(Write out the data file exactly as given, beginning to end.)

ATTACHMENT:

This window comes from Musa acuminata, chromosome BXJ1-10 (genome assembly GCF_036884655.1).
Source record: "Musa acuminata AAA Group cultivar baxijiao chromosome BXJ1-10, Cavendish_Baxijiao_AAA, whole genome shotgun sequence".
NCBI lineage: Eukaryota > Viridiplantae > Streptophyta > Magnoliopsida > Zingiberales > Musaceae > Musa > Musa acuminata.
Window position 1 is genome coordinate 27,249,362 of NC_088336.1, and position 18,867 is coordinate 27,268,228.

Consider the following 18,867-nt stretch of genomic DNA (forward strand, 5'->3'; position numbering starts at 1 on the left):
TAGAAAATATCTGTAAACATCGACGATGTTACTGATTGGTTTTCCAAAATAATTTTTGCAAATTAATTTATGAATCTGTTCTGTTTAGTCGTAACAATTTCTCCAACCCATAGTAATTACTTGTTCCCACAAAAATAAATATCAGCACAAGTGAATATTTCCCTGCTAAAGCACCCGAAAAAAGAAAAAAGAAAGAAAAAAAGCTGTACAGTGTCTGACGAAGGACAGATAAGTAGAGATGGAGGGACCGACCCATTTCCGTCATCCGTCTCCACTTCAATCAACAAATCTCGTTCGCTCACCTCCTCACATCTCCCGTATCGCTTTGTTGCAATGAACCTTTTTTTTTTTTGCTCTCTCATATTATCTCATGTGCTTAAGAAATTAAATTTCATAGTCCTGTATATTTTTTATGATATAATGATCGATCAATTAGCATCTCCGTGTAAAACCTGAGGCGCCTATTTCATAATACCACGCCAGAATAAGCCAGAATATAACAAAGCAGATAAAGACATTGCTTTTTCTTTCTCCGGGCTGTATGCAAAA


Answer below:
This window comes from Musa acuminata, chromosome BXJ1-10 (genome assembly GCF_036884655.1).
Source record: "Musa acuminata AAA Group cultivar baxijiao chromosome BXJ1-10, Cavendish_Baxijiao_AAA, whole genome shotgun sequence".
NCBI lineage: Eukaryota > Viridiplantae > Streptophyta > Magnoliopsida > Zingiberales > Musaceae > Musa > Musa acuminata.
Window position 1 is genome coordinate 27,249,362 of NC_088336.1, and position 18,867 is coordinate 27,268,228.

Consider the following 18,867-nt stretch of genomic DNA (forward strand, 5'->3'; position numbering starts at 1 on the left):
TAGAAAATATCTGTAAACATCGACGATGTTACTGATTGGTTTTCCAAAATAATTTTTGCAAATTAATTTATGAATCTGTTCTGTTTAGTCGTAACAATTTCTCCAACCCATAGTAATTACTTGTTCCCACAAAAATAAATATCAGCACAAGTGAATATTTCCCTGCTAAAGCACCCGAAAAAAGAAAAAAGAAAGAAAAAAAGCTGTACAGTGTCTGACGAAGGACAGATAAGTAGAGATGGAGGGACCGACCCATTTCCGTCATCCGTCTCCACTTCAATCAACAAATCTCGTTCGCTCACCTCCTCACATCTCCCGTATCGCTTTGTTGCAATGAACCTTTTTTTTTTTTGCTCTCTCATATTATCTCATGTGCTTAAGAAATTAAATTTCATAGTCCTGTATATTTTTTATGATATAATGATCGATCAATTAGCATCTCCGTGTAAAACCTGAGGCGCCTATTTCATAATACCACGCCAGAATAAGCCAGAATATAACAAAGCAGATAAAGACATTGCTTTTTCTTTCTCCGGGCTGTATGCAAAA